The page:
By the fall of 2014 I had fewer than 50 miles of walking left to complete the Superior Hiking Trail. That might seem easy enough to knock out in a couple days, but it wasn’t a single stretch I had to cover, it was short segments stretched out over hundreds of miles. So I was picking them off three miles here and eight miles there.
An example of how it sometimes broke down: Rather than do the 6.4-mile Rossini Road to Fox Farm Road segment with cars at each end, or hike through and then go all the way back, I chose to break it into two trips on two separate days — Rossini Road to the West Branch of Knife River, then Fox Farm Road to the same spot, going both directions on each hike rather than one 12.8 miler.
Of course, by driving one car to the same area twice, instead of two cars once, I didn’t save any gas or spare the environment any emissions — and I doubled my time spent in the car — so it was a dumb thing to do … even though it seemed intelligent at the time.
The highlight of that first hike in early September was either a mushroom or some kind of yellow porcelain trailside birdbath.
The second part of the Knife River hike came in late September, when the fall colors were getting started. Autumn, of course, can be viewed in our seasonal cycle as a time of brightness and bounty or the portent of darkness and death. During my years on the trail, two dogs put in a few miles with me along the way. Both of them hadn’t been born when I started my 16-year quest; both of them died before I made it to the end. Zeek, the Doberman shown in previous essays, died late in 2013. Morgan, the Brittany Spaniel shown in the photo below, died in 2016.
R.I.P., hiking buddies.
In October I chose the drop-off and pick-up route, hiking from Rossini Road to Lake County Demonstration Forest, with my wife hiking a little of both ends of the trail and in between driving the car from one end to the other.
This was a nice hike, but fairly uneventful. The only thing I photographed was a funky puddle.
Using almost every tool in my photo editing software, I turned it into the art project below. I’ll send you a giant print for $2.6 million. For an extra million I’ll splatter some soup on it.
My second-to-last hike of 2014 involved going back to an area I first hiked in 2000. Part of the trail hadn’t been built when I passed through the Hovland area 14 years ago. I don’t know when the County Road 70 to Arrowhead Trail section was finally cut, but once I found out about it I knew my total-trail quest wouldn’t be complete until I made the trip.
It was Oct. 4, in the middle of a rainy stretch of days, when I grabbed my water bottle and set out on the 8.4-mile stroll.
Of all my SHT hikes, this one had the greatest variety of conditions. Parts of the trail were full of dry, crusty leaves …
Eight minutes later I’m on a narrow old road …
Two hours after that the trail is pretty much a swamp.
Seriously, that’s not a picture of the woods next to the trail, it’s the trail.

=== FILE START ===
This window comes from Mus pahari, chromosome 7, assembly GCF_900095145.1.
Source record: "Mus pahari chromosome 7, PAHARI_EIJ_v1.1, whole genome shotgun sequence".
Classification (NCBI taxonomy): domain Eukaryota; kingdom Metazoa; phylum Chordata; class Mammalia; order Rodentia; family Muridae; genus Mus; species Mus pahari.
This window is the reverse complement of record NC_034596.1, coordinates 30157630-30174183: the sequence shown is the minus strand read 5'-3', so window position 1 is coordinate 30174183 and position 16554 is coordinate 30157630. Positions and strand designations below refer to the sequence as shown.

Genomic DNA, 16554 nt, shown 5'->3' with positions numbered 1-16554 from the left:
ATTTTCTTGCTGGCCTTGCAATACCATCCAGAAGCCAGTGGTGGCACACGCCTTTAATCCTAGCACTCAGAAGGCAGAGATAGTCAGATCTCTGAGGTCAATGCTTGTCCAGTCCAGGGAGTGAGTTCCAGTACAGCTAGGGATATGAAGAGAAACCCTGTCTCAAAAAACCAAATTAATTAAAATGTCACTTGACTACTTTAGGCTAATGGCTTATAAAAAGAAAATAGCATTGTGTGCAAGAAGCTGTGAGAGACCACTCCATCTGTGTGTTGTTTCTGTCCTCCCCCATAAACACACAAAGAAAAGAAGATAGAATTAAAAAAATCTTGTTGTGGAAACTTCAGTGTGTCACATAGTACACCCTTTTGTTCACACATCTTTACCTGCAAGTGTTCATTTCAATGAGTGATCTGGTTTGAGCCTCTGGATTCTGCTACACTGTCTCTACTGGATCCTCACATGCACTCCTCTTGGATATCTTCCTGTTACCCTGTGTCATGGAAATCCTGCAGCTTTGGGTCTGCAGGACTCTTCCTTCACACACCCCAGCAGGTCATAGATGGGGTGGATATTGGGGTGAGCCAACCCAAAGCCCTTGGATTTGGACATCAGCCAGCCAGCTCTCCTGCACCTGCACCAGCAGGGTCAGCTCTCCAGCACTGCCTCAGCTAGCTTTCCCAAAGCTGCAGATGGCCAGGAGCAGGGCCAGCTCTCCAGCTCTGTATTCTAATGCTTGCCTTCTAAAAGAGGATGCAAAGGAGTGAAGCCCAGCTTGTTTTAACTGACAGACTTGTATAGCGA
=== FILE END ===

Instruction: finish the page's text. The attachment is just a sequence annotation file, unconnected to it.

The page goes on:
Then, 10 minutes later, there’s a nice layer of red pine needles and conditions are excellent again.
My next essay will tell the story of my final hike of 2014, which was the only time I was significantly lost during my 16 years on the Superior Hiking Trail. There were only a few times over the years when I was slightly lost and quickly found my way back. Most of them were in the very early years, on the northernmost sections, so it’s not surprising that my return trip to that region to fill in the Arrowhead Trail area also featured an accidental detour.
The “Arrowhead Trail” is Cook County Road 16, and is perpendicular to the SHT. So you’re hiking along and come to the road. If you choose to go left, you will almost immediately see the little blue signs for the trail peeking up from the ditch to show the route.
I, however, guessed that a right turn was the thing to do. After a short distance, I noticed there was a ribbon or piece of a balloon or something on a tree a bit down the road, so I figured that might lead me to the continuation of the hiking trail. Farther along, I noticed an open swath between the trees and blue paint marks on the trunk of the tree to the right — which is the marking generally used to find one’s way on the SHT.
In this case it just sent me through long grass for a half hour or so until I decided I couldn’t possibly be going in the right direction. After retracing my steps, I quickly found out how a simple three strides to my left could have spared me the confusion.
Oh well. Sometimes life is swampy and bewildering.
Sometimes it’s as light and free as a midday nap.
“Sixteen Years on the Superior Hiking Trail” Index
Part one: Introduction
Part two: Preparations
Part three: Swamp River to Cascade River
Part four: Cascade River to Temperance River
Part five: Nonchalance
Part six: Temperance River to West Branch Bar in Finland
Part seven: Duluth Sections
Part eight: Finland to Silver Bay
Part nine: Silver Bay to Split Rock State Park
Part ten: Two Harbors Vicinity
Part eleven: Leaves, Needles, Mud
Part twelve: Loss and Lost
Part thirteen: The Double Finish
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